Potential consequences to re-defining marriage

There is much angst in the UK as it proceeds down the road to legalizing same-sex marriage. I think it is inevitable. I’ve often said that in terms of a secularist, liberal agenda the UK is perhaps 10 year behind Scandinavia. This week a Swede suggested to me it is more like twenty. Anyway, if anyone in the UK wants to know what it would look like in the UK, look north. There is ammunition for everyone whichever side you take.

However, I want to ask some questions around what this redefinition of marriage (and it is a re-definition and not simply an extension) might lead to and I can think of several areas where this change will (in time) lead to further changes down the line.

Firstly, as many others have already said, the idea that marriage should be limited to two people will be fundamentally undermined. There seems to be no reasonable objection once the law is not based on Christian principles that a marriage should be restricted to just two people. Right now, Europe, North & South America have laws based stemming from their Christian history but as this rationale is swept away it’s likely that the West will see its laws gradually look more like that of Asia, Africa and the Middle East.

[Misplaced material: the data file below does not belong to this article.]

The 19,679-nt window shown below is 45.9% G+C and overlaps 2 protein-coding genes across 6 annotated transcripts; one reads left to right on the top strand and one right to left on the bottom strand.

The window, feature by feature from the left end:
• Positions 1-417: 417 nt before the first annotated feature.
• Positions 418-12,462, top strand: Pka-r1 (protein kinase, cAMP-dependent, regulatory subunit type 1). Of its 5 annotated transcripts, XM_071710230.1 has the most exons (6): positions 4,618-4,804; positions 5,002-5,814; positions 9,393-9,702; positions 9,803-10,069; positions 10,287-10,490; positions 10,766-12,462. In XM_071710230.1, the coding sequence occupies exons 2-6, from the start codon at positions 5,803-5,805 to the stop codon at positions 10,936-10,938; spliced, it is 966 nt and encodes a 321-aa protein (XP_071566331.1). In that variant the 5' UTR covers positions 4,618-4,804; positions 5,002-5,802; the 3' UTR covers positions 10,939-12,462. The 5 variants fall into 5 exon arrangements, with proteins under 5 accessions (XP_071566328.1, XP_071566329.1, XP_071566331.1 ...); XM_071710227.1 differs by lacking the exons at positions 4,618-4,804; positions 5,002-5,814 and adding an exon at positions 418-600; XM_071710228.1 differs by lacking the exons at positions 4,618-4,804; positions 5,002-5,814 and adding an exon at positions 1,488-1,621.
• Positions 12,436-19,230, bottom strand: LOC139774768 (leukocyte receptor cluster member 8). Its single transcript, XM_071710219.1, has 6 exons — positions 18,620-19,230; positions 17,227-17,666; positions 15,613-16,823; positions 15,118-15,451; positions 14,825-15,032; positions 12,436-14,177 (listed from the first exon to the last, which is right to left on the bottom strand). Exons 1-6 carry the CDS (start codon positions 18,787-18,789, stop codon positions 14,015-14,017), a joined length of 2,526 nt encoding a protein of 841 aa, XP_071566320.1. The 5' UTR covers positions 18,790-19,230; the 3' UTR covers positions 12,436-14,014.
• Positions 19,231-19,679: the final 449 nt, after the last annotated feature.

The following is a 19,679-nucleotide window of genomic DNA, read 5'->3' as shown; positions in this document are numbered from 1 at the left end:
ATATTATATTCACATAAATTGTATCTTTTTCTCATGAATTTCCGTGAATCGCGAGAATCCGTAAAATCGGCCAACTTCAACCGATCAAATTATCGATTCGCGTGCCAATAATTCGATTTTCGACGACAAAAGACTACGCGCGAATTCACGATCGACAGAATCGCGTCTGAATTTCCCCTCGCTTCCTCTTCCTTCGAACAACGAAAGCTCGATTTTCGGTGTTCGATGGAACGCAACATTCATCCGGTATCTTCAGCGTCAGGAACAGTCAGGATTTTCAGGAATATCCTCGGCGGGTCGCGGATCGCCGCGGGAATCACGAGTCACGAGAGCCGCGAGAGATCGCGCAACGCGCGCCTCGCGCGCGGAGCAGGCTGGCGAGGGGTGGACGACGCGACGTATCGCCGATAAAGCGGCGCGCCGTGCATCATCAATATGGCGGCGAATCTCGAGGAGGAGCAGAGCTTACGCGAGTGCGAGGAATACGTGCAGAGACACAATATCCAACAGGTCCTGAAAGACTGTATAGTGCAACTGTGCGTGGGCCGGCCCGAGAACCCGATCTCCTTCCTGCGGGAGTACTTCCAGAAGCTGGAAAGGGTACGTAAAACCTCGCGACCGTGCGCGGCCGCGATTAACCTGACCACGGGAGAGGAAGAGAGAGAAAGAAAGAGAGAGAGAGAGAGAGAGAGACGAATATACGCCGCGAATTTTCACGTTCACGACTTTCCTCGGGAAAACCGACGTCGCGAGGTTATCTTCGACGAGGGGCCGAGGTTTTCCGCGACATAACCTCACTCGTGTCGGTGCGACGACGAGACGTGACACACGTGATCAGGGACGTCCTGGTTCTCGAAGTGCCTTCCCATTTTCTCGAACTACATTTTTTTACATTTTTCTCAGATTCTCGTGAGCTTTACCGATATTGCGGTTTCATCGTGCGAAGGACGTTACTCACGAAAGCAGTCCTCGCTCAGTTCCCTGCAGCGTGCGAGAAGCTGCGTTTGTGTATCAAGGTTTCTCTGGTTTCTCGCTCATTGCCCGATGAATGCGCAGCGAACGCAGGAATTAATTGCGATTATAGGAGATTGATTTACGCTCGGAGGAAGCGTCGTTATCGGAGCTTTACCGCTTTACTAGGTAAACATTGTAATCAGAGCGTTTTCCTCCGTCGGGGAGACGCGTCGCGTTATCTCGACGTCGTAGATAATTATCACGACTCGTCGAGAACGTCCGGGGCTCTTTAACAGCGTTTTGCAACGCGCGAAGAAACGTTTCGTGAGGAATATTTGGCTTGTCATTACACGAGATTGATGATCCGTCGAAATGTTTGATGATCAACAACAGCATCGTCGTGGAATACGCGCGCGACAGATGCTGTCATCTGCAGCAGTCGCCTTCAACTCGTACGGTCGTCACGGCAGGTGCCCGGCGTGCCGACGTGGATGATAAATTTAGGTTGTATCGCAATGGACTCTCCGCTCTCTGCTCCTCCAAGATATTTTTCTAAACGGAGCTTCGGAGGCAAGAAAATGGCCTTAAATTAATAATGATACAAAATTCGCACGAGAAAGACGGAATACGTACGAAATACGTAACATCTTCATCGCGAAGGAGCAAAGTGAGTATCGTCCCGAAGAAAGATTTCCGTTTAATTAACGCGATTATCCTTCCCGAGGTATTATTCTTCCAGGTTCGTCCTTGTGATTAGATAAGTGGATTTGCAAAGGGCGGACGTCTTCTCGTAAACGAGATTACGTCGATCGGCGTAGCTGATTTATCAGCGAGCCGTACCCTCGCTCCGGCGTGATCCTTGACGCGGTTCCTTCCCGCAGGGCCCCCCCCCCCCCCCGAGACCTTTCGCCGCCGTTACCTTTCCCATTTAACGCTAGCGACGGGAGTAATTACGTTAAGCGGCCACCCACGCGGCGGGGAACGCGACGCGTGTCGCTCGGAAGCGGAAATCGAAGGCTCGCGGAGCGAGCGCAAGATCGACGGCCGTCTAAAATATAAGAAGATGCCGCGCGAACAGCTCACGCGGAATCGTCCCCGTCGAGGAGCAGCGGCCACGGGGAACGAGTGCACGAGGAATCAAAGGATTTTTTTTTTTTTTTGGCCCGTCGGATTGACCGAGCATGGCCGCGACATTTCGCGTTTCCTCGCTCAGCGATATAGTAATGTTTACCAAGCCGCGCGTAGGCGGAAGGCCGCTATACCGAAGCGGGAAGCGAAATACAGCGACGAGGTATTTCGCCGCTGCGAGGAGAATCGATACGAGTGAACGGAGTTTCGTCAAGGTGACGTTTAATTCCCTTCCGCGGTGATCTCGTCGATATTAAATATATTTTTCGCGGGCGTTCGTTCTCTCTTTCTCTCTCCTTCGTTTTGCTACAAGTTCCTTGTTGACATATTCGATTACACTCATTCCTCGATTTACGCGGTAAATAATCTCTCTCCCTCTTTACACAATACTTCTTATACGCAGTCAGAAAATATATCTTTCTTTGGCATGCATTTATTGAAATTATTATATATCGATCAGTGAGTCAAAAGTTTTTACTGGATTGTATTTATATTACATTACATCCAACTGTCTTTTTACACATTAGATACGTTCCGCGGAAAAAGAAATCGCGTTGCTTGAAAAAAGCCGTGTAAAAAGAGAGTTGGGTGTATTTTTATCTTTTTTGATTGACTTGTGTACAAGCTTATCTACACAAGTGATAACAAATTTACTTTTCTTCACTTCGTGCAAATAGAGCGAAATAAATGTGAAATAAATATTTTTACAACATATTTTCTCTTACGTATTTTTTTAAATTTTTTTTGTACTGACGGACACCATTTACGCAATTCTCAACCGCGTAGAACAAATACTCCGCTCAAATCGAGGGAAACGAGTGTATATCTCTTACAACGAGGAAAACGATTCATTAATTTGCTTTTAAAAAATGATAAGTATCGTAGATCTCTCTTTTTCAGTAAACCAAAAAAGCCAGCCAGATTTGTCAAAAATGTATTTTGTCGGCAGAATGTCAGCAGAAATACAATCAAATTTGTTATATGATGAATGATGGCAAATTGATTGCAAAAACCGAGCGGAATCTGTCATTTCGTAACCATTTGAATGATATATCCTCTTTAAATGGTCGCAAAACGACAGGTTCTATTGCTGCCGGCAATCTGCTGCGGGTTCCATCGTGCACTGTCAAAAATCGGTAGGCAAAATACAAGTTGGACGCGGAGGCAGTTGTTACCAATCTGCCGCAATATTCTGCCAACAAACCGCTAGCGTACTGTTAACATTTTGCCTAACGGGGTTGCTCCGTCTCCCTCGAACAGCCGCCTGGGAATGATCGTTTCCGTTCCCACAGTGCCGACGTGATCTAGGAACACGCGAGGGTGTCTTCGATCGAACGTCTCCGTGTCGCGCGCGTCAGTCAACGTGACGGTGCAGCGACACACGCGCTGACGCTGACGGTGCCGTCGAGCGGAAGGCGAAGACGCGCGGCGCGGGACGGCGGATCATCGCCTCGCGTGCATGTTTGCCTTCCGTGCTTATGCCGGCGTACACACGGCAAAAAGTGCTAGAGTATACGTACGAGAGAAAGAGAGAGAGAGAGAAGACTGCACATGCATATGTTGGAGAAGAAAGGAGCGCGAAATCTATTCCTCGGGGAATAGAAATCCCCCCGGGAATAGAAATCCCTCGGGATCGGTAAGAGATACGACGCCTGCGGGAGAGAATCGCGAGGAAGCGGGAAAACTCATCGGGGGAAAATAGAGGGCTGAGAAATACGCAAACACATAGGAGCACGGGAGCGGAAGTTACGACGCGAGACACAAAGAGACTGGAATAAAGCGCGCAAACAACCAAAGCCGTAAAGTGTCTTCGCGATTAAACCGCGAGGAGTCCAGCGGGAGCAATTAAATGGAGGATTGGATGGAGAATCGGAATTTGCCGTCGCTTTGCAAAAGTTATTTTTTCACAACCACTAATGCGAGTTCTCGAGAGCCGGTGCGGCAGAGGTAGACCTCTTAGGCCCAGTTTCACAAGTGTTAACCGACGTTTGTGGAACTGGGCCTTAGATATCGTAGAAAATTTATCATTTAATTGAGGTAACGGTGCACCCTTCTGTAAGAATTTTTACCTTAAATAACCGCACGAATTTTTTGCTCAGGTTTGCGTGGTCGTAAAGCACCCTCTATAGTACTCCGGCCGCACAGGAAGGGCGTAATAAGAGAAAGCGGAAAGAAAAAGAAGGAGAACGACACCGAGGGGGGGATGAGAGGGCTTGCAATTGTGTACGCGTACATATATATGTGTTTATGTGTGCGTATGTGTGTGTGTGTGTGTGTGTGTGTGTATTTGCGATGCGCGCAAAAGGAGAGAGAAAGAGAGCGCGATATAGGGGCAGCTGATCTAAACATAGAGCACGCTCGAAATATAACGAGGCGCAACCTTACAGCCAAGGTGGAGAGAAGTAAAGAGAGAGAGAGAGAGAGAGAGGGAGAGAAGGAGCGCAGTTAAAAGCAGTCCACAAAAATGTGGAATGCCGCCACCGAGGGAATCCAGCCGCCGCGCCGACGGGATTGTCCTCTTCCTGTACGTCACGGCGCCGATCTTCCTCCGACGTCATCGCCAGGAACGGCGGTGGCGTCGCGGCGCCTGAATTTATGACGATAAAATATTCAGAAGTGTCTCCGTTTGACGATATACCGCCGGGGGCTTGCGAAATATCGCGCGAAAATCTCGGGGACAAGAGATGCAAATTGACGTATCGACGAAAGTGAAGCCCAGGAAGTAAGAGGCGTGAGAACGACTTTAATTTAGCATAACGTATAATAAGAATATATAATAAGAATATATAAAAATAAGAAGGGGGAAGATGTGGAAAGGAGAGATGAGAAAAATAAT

Secondly, I think that same-sex marriage spells the end, eventually, of (consensual) incest being illegal. This would bring it in line with the Netherlands and Spain where consensual incest is already legal. Here’s my reasoning: too much of the current objections around incest stem from the fact that any offspring of an incestuous relationship face a higher likelihood of being born with genetic disorders.  That doesn’t apply to gay or lesbian siblings and if it’s not illegal for homosexuals then it can’t be illegal for heterosexuals.

Thirdly, I think the age of consent will fluctuate as children stay children longer but become sexually active earlier. This will only lead to further sexualising of children.

There may well be more but I’m expecting that by the time my children are grown up and ready to marry the landscape will be unlike anything Europe has witnessed for nearly two thousand years.

However, as a result Christian marriage, as opposed to ‘straight marriage’ (and we often confuse the two), should become clearer against the background of  a fuzzy secular sexual ethic. That won’t happen if churches and leaders are themselves fuzzy about holiness and the sexual ethics of Scripture.

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